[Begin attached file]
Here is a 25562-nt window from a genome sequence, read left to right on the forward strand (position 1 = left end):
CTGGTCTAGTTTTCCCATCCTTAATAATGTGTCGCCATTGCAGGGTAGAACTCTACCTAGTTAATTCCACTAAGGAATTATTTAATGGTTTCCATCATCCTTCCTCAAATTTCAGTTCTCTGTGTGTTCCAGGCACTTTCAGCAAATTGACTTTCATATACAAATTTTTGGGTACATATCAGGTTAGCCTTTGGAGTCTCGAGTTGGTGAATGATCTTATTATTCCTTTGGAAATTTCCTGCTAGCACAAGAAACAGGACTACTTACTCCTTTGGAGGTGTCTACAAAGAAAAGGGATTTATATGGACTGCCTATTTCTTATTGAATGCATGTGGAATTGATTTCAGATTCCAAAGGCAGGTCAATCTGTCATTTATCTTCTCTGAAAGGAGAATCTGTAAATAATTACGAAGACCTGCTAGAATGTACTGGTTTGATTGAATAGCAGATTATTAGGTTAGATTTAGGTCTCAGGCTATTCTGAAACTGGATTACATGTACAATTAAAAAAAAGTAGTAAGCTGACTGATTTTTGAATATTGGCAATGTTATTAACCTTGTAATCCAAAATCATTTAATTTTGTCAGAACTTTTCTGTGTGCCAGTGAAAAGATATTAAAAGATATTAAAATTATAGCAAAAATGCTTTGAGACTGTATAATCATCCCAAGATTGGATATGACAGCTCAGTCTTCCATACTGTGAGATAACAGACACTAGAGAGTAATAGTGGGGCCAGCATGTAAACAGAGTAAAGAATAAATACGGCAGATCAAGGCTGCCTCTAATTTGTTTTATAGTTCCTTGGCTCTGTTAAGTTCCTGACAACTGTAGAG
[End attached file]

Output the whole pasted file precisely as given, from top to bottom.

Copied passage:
Here is a 25562-nt window from a genome sequence, read left to right on the forward strand (position 1 = left end):
CTGGTCTAGTTTTCCCATCCTTAATAATGTGTCGCCATTGCAGGGTAGAACTCTACCTAGTTAATTCCACTAAGGAATTATTTAATGGTTTCCATCATCCTTCCTCAAATTTCAGTTCTCTGTGTGTTCCAGGCACTTTCAGCAAATTGACTTTCATATACAAATTTTTGGGTACATATCAGGTTAGCCTTTGGAGTCTCGAGTTGGTGAATGATCTTATTATTCCTTTGGAAATTTCCTGCTAGCACAAGAAACAGGACTACTTACTCCTTTGGAGGTGTCTACAAAGAAAAGGGATTTATATGGACTGCCTATTTCTTATTGAATGCATGTGGAATTGATTTCAGATTCCAAAGGCAGGTCAATCTGTCATTTATCTTCTCTGAAAGGAGAATCTGTAAATAATTACGAAGACCTGCTAGAATGTACTGGTTTGATTGAATAGCAGATTATTAGGTTAGATTTAGGTCTCAGGCTATTCTGAAACTGGATTACATGTACAATTAAAAAAAAGTAGTAAGCTGACTGATTTTTGAATATTGGCAATGTTATTAACCTTGTAATCCAAAATCATTTAATTTTGTCAGAACTTTTCTGTGTGCCAGTGAAAAGATATTAAAAGATATTAAAATTATAGCAAAAATGCTTTGAGACTGTATAATCATCCCAAGATTGGATATGACAGCTCAGTCTTCCATACTGTGAGATAACAGACACTAGAGAGTAATAGTGGGGCCAGCATGTAAACAGAGTAAAGAATAAATACGGCAGATCAAGGCTGCCTCTAATTTGTTTTATAGTTCCTTGGCTCTGTTAAGTTCCTGACAACTGTAGAG